Are they heard in the United States and in Europe?
Yes, they are, although more in Europe than here. But what is even more important is that they are heard in Africa. That’s really for whom the stories are made.
What is the situation in Nigeria at the present time?
It’s not very good, which is the reason I am still here. It’s better now than it was, say, five years ago. We’ve had a very unfortunate history of military dictatorship in Nigeria, going back to 1966. We sort of got ourselves trapped there, and it just got worse and worse. The last dictator [General Sani Abacha], from whom we were saved just by providence—it wasn’t because of anything we did, he just died—was really the most brutal in this line of soldiers. So the country is reeling from the five or six years where he was in power. We now have a democratic government, but it’s not something you switch on and off. The damage done in one year can sometimes take ten or twenty years to repair. So things are not very good, but they are better.
How do you feel about Nigeria’s current leadership?
Let’s put it this way. It’s as good as one can expect, and that says a lot. Nigeria is a very complicated place. It’s a big place. One-fifth of the whole population of Africa is in Nigeria. It’s very difficult to understand how this can be so because if you look at the map, it’s quite a small rectangle [laughs]. It has resources, like petroleum, and some of the world’s most talented people. And yet, it has not used these effectively. So that’s a real pain to Nigerians. The brain drain that has happened as a result of our recent history is unimaginable—the professionals that are in this country and especially in England. If you find two Nigerians anywhere, they are talking about this. It’s a continuing pain.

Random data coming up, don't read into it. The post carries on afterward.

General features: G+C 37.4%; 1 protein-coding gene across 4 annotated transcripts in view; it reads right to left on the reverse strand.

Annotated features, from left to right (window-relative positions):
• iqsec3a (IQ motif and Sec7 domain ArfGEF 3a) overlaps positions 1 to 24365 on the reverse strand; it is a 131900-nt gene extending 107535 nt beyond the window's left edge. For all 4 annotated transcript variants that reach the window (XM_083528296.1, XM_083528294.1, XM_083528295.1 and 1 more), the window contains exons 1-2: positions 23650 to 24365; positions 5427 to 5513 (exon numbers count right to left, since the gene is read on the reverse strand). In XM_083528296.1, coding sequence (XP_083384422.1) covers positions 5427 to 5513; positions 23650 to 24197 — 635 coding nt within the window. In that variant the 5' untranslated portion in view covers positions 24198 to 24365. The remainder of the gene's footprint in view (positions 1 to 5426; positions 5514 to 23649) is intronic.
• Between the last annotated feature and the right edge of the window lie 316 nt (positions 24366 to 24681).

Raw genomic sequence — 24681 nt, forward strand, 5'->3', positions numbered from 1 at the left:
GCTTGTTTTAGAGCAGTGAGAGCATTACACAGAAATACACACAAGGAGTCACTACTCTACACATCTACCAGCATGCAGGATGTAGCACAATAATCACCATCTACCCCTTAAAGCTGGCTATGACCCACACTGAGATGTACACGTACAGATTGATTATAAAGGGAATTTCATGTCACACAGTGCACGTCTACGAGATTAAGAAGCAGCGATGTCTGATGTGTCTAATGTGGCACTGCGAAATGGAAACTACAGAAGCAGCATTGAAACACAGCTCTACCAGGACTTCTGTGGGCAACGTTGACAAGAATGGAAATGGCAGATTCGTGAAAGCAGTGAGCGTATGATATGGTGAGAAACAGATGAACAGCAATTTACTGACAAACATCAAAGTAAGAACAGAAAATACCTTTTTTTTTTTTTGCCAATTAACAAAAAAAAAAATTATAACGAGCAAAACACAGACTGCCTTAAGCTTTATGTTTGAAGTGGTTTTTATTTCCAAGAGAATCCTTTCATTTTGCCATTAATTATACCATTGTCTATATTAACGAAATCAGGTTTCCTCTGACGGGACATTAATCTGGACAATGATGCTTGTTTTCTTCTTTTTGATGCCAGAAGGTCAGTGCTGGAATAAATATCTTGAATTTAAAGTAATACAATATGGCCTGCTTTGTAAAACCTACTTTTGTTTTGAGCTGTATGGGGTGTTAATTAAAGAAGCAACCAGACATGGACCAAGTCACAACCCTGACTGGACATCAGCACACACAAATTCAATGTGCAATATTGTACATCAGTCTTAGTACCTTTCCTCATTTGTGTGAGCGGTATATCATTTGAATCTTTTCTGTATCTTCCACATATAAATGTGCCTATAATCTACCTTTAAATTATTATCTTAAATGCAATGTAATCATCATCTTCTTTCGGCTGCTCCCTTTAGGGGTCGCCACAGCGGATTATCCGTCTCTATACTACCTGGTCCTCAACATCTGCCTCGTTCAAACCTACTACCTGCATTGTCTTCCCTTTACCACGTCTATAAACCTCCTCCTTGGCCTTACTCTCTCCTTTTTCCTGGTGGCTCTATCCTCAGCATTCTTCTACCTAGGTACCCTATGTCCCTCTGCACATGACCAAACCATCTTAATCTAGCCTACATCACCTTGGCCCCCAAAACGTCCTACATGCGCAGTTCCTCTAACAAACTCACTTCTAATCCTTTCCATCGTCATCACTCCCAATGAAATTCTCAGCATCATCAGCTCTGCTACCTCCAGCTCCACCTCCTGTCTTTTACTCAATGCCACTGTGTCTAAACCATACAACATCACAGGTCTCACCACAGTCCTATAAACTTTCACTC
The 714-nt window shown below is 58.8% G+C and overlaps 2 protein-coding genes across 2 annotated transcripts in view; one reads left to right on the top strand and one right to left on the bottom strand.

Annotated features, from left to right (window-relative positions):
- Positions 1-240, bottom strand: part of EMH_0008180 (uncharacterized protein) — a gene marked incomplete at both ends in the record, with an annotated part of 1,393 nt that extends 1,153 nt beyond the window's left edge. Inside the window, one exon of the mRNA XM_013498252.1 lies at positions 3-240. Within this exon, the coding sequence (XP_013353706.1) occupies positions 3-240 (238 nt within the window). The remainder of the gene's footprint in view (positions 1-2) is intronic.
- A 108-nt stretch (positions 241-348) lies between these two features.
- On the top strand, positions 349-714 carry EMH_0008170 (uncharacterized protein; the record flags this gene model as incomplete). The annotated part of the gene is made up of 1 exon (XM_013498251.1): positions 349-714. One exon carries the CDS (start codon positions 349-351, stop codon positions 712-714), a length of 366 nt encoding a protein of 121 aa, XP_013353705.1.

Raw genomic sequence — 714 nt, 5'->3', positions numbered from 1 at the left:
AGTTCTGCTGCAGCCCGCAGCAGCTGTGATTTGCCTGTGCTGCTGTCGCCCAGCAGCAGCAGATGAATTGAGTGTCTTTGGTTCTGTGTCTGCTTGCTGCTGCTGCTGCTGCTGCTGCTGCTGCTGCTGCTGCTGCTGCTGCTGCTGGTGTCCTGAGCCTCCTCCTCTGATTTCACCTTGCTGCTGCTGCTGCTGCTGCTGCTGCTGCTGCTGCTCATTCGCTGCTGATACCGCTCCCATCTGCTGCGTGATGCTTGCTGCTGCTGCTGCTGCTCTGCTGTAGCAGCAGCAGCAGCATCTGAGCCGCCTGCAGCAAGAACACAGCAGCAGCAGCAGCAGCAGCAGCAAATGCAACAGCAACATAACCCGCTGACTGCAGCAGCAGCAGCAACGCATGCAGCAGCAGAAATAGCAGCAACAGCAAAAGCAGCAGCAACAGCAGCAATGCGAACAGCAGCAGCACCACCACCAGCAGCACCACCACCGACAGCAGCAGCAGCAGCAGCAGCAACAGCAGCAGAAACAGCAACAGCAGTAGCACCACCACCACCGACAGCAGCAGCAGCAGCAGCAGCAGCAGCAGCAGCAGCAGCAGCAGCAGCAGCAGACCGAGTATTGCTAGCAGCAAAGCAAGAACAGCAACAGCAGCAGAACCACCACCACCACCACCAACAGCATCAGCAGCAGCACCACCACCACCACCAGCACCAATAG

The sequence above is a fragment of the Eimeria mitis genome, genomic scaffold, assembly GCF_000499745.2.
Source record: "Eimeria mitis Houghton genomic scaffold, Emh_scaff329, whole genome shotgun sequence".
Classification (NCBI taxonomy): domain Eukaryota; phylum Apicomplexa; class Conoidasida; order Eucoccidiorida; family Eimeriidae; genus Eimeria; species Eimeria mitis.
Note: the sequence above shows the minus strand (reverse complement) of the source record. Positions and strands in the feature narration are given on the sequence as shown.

What would it take for you to go back?
My needs are simply those of somebody in a wheelchair. It’s not simply that I’m not happy with the politics, because I have never been happy with the politics of Nigeria. I was never a popular person with those in power, but we managed to live side-by-side [laughs]. If it became possible for me to go back and not run stupid risks—in other words, if I suddenly needed medical attention, I would know where to go—I would be back.
Why has it been so difficult for the country’s leaders to turn things around?
I said some time ago in a piece for the Financial Times that when this government came to power the president underestimated the problem that he was going to have, and made promises—he promised to deal with the power situation, like California [laughs]. In Nigeria it’s much worse and has been going on. He discovered that it’s more complicated than he first thought. And I discovered I shouldn’t have said that because that is what the government is now saying [laughs], and I really didn’t want to give any government that kind of easy escape route. But things are tough and it will take time.
How do you keep up on events back home?
By watching television and listening to the radio. Unfortunately, American television doesn’t tell you very much about anywhere else [laughs]. And there are people who are constantly going back and forth. My friends in New Jersey just came back last week from five weeks in Nigeria, so they bring back the news.